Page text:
Behind the Battle for Madonna

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Carl de Souza / AFP / Getty


At a time when lagging CD sales and music piracy have made the album a mere accessory to touring, merchandising and licensing, it's no wonder that ailing record labels like Warner Music Group have been exploring ways to get a piece of that much more lucrative side of the business. So just imagine how they must feel now that Live Nation, the world's largest concert promoter, is close to stealing away pop music icon Madonna for a cool $120 million in cash and stock.

The 10-year deal, first reported by the Wall Street Journal, would include the rights to sell three studio albums, promote Madonna's concerts and sell licensing name rights and merchandise, meaning a company that has never represented an artist before would suddenly be overall talent agent to one of the world's biggest music acts. If it is consummated — and both Warner Music and Live Nation refused requests to comment on the deal — it would be just the latest example of the increasingly prevalent so-called 360-degree deals that have concert promoters, record labels, ticketing agencies and management firms all invading each other's turf.

The hefty potential payout comes on the heels of a similarly bold move by Live Nation over the summer. In August, the king of concerts decided not to renew the contract that gave Ticketmaster exclusive ticketing distribution for most of Live Nation's 29,000 annual events, a loss that will rob the ticketing giant of about 20% of its sales. Instead, Live Nation is pumping up its own in-house ticket distribution arm, already the third largest in the world, which gives it a direct link to the music fans attending its shows. Not to be outdone, Ticketmaster significantly increased its stake in Front Line Management, an agency that represents such acts as Christina Aguilera, Jimmy Buffett and Aerosmith, when rumors swirled that Live Nation wouldn't renew its contract. Warner, for its part, has been looking around for partners, potentially hooking up with none other than IAC/ InterActive Corp, Ticketmaster's parent, as a way to counter Live Nation's proposal to manage all of Madonna's concerts and album releases. And earlier this summer Warner Music formed a joint venture with Violator Management, a firm that negotiates roles for rappers in films, advertisements, video games and TV programs.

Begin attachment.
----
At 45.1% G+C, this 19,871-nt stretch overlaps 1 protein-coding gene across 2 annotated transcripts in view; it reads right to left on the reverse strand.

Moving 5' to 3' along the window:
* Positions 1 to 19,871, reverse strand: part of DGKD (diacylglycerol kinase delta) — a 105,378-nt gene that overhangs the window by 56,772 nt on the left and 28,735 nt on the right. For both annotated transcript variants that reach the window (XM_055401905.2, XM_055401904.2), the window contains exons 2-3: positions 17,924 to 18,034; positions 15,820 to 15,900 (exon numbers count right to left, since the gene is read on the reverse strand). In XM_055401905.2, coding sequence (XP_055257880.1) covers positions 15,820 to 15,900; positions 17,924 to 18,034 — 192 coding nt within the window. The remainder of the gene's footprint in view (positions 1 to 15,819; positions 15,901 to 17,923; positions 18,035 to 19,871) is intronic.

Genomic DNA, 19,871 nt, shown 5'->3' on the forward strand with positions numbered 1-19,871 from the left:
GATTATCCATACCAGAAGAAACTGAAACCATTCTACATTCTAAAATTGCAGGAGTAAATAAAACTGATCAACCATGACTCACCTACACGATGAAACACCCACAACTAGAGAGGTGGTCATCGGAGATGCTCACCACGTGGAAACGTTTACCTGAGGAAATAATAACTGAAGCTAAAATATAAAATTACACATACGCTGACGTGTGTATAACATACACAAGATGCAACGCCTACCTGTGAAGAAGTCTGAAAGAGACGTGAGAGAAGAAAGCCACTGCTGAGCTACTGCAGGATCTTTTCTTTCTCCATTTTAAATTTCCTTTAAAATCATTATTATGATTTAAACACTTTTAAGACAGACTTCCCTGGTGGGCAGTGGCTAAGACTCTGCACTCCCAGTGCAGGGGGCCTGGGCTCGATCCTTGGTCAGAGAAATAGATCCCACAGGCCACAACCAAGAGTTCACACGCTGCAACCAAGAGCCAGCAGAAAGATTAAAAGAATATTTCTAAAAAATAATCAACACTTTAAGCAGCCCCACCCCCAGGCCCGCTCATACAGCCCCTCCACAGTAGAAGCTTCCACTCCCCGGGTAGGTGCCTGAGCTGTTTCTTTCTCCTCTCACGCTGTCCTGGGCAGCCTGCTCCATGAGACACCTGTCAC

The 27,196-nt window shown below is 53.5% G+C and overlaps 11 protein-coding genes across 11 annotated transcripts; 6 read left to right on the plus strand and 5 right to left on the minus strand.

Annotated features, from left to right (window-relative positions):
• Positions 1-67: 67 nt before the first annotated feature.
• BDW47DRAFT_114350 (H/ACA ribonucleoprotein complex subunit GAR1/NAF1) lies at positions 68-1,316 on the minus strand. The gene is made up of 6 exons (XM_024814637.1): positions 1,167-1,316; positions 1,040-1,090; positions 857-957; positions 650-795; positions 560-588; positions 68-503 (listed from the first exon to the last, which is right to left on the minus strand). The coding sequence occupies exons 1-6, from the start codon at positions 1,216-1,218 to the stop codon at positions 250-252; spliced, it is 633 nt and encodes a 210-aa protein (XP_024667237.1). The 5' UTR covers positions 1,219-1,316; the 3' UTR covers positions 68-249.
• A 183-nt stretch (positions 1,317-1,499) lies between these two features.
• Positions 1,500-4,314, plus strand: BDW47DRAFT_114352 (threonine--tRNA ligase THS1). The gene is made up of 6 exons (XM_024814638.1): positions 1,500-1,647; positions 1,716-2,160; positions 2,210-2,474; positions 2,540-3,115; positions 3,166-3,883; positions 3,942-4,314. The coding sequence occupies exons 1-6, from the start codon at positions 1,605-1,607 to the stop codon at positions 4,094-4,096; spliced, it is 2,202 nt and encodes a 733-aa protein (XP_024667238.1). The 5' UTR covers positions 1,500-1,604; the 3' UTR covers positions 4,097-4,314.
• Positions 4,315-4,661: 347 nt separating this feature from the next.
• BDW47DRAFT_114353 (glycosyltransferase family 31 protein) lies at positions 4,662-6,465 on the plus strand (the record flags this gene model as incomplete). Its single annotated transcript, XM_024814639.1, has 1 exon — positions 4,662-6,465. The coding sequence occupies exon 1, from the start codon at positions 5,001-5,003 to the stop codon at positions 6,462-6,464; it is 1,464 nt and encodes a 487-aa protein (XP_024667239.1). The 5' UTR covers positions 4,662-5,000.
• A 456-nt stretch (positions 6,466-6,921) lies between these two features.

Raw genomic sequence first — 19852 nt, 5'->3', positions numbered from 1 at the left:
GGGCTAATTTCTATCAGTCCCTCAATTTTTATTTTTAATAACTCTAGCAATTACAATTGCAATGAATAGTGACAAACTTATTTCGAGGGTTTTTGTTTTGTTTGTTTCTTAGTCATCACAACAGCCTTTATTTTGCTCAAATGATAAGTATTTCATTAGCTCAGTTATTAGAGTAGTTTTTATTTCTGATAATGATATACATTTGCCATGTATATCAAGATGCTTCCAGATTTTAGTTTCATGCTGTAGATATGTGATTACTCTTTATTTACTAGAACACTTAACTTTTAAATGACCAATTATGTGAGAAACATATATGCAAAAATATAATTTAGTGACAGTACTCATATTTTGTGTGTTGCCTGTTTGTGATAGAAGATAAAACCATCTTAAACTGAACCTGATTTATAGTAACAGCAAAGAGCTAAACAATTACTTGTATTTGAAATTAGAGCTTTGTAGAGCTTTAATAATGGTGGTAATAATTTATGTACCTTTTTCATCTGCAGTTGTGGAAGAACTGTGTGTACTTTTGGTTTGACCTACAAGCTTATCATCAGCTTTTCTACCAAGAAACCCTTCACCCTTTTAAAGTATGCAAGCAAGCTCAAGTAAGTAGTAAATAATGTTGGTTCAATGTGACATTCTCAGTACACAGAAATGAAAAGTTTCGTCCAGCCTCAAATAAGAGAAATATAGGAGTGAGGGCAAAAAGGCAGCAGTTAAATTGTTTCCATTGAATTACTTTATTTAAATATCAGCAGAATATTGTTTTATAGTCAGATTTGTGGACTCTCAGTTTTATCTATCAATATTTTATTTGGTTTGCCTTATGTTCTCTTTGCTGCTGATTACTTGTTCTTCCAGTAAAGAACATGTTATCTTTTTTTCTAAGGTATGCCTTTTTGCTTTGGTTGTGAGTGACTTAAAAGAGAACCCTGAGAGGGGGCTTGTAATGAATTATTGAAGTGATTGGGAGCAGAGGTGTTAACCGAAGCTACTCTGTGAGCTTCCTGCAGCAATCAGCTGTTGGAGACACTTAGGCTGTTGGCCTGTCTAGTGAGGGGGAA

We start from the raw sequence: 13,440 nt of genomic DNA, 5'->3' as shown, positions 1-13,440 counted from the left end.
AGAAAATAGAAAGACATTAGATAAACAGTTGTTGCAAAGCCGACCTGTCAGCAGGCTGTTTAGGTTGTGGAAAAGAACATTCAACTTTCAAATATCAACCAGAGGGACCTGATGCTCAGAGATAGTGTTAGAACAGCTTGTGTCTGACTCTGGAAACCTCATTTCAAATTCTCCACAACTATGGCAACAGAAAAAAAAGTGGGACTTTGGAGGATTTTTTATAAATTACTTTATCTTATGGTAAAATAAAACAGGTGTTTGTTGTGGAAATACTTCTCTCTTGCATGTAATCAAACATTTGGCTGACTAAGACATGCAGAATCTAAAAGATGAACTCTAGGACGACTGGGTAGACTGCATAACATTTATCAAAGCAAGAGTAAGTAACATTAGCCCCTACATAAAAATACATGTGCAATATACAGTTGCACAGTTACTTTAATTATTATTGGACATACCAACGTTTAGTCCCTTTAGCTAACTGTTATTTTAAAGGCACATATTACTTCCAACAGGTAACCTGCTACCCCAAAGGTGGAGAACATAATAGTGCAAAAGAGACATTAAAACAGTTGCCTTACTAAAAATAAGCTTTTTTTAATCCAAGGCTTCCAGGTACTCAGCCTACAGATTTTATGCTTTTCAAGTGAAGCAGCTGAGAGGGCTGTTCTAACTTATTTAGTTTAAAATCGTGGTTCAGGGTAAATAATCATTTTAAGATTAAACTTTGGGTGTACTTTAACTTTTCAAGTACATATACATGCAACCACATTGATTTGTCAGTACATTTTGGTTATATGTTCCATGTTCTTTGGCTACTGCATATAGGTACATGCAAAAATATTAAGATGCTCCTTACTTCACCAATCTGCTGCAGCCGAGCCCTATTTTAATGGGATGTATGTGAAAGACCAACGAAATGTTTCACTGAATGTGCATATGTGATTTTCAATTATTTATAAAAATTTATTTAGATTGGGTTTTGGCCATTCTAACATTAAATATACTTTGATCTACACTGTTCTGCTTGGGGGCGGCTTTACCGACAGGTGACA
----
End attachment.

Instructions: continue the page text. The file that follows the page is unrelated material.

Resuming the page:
The wave of consolidation in the industry may make sense for the suits, but it's not clear that it benefits the artists. Some acts like Radiohead and Prince have recently bypassed labels — and the tremendous cut of profits they typically take — altogether. Last week Radiohead released its new album, "In Rainbows," online with a "pay what you want" model. Similarly, Prince gave away 3 million shrink-wrapped copies of his new album last year in London's Sunday Mail newspaper.

"I wouldn't bundle all these rights into one cross-collateralized company," argues Randy Phillips, who manages Lionel Richie and is President and CEO of AEG Live, the second largest concert promoter after Live Nation. Phillips says Warner Music contacted him a few months ago to be a potential partner when they were worried about Madonna being stolen away, though the two didn't ultimately make a deal. "I think an artist can fare better with direct relationships. It takes different skill sets to maximize revenue in the different areas and the artist cheats herself by trying to put it all together."

Others see it differently. "It benefits the artist by having one company do it all because the agendas are aligned," says Jon Cohen, co-president of Cornerstone Promotion, which does music marketing. Regardless, most everybody agrees this particular deal would be a no-brainer for Madonna. "She is 49 years old and this is enormous risk mitigation," says Jim McCarthy, CEO of Goldstar Events, a ticketing distributor.

Despite all the speculation, the deal is not even finalized. "I wouldn't totally count out Warner Music in terms of keeping her," says Phillips.